Izumi Tanaka, a Japanese-American high school girl, has never felt like she fit in anywhere. In her predominantly white, northern California town, Mount Shasta, she definitely stands out. She is super funny, quirky, and really cares for the people she loves. Despite her feelings of being different from others, Izumi enjoys hanging out with her incredibly close friends and supportive single mom.
The only thing missing in her life is her father. After searching through her mother’s things and using Google, Izumi discovers the startling news that her dad is the prince of Japan! Soon after she finds this information, she writes a letter to one of her father's friends. Not long after, word spreads everywhere of the newfound princess. Izumi is invited to Japan to stay with the royal family for two weeks. There, she realizes she is not quite cut out for being royalty. The Imperial family hopes she learns thousands of years of tradition and customs practically overnight, and she struggles with their expectations. The language barrier is sometimes difficult, too, and she deeply misses her life in California. Her spirits decline as Izumi realizes she was not “American” enough back home, but now she must prove she is “Japanese” enough to be with her dad. Can she handle the pressure of being a perfect princess?
BTSYA / Teen Reader (15):
Tokyo Ever After is intriguing and charming. Skillfully added humor makes Izumi a very loveable and fun character. Her quirkiness and impulsiveness drive the book, making you want to turn each page to see what she would do next. The novel does an amazing job describing Japanese customs and the unique culture of Japan. Emiko Jean’s description of the nation’s beauty makes me want to visit Japan someday. The book also addresses the struggles of being a minority in your hometown, the awkwardness of not being raised within your culture, and the elitism of royalty.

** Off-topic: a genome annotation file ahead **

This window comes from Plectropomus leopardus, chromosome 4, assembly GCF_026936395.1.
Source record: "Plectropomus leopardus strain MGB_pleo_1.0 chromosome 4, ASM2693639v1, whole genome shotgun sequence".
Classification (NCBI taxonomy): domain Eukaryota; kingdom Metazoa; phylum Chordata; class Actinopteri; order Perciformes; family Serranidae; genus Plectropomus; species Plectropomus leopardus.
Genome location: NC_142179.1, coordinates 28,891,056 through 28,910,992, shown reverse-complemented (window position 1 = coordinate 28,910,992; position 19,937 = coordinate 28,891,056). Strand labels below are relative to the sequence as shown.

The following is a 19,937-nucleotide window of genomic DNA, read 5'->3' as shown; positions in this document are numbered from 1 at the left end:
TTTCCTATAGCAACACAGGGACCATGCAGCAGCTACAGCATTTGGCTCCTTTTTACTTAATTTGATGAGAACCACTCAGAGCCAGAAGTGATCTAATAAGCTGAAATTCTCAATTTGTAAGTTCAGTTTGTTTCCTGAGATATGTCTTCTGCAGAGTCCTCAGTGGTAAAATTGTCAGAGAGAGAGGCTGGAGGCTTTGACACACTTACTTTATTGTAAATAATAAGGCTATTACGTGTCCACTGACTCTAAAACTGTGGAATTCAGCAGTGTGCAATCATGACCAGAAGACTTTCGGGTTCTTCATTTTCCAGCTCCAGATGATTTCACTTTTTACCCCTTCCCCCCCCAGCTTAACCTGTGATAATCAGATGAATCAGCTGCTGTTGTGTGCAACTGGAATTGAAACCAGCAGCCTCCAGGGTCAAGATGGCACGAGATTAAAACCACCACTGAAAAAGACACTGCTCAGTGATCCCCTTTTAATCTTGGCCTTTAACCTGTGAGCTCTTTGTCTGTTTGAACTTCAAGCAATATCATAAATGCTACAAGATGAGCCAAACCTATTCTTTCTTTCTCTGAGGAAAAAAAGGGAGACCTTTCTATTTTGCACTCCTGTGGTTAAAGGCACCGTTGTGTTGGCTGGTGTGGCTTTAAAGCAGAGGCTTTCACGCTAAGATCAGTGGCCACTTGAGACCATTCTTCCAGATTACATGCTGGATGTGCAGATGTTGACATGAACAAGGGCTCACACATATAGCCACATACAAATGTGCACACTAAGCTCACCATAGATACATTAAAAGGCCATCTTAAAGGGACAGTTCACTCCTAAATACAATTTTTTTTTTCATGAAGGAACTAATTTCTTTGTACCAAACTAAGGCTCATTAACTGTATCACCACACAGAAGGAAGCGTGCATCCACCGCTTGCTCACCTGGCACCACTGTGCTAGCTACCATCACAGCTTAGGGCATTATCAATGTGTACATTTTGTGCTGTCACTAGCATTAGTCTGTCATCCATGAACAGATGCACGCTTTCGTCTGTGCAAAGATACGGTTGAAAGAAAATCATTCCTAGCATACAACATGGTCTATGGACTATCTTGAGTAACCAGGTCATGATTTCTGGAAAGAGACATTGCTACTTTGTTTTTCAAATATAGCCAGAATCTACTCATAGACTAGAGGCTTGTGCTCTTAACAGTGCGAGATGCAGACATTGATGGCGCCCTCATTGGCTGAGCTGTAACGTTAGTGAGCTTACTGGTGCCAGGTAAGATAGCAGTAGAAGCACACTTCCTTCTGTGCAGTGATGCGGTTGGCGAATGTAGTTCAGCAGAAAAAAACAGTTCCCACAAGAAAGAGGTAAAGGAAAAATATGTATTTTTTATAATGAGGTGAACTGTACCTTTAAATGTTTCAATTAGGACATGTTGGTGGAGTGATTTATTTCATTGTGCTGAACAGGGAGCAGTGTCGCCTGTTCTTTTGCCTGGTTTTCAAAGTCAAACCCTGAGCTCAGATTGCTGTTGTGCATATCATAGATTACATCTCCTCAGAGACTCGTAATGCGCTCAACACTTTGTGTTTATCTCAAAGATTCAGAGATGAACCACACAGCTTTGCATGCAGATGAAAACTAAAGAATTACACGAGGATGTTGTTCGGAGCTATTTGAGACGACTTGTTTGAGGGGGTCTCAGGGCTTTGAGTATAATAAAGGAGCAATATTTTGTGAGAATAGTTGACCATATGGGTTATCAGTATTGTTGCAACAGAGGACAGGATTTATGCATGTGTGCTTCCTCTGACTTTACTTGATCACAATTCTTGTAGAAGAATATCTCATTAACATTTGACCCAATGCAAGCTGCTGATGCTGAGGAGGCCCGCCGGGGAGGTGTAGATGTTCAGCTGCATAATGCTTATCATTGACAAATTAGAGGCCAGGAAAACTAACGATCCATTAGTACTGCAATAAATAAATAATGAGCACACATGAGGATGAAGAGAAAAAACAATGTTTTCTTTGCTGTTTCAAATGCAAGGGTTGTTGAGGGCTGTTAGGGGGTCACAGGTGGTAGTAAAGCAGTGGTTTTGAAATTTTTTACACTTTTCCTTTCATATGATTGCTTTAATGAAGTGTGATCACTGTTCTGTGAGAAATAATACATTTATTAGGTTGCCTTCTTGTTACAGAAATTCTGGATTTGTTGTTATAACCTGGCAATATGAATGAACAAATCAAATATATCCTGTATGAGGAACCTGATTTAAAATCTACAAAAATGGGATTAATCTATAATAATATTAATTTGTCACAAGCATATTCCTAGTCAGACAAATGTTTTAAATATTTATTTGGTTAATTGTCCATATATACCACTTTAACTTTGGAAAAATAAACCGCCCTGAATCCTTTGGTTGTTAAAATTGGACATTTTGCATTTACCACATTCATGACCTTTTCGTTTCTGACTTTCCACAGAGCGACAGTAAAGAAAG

I thoroughly enjoyed this book! The only criticism I have is that the romance felt a bit off. Akio and Izumi don’t have much in common and their love seemed rushed at times. He loved her personality very much, but Izumi really only talked about his looks. I also would have liked Izumi's relationship with her father to develop more, and I wish she could have bonded with her family in Japan more.
But, in all, Tokyo Ever After was a light-hearted novel where the main character is validating, in the sense that she is not perfect and wonderfully ordinary. The ending was well done, with Izumi focusing on what she wanted and her personal growth. I recommend this book for ages 14 and older.
Readers drawn to "lost princess" stories will find this engaging AND thought-provoking, too.
This is a contemporary story about a Japanese girl who learns she is a Japanese princess.
Although the story is light and has some humor, it poses some interesting questions about fitting in, family, and what "home" is.
13 and Up
13 and Up
Teen STAR Review Team, Be the Star You Are!™ . Reviewer's Age: 15
Borrow. A fun, light read, but not a book you'll likely come back to.
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|Publisher||Simon & Schuster Books for Young Readers, Imprint Simon & Schuster Children's Publishing © 2021|
|Publisher||HarperTeen, Imprint HarperCollins Publishers © 2008|
|Publisher||Random House Children's Books, Penguin Random House Company © 2019|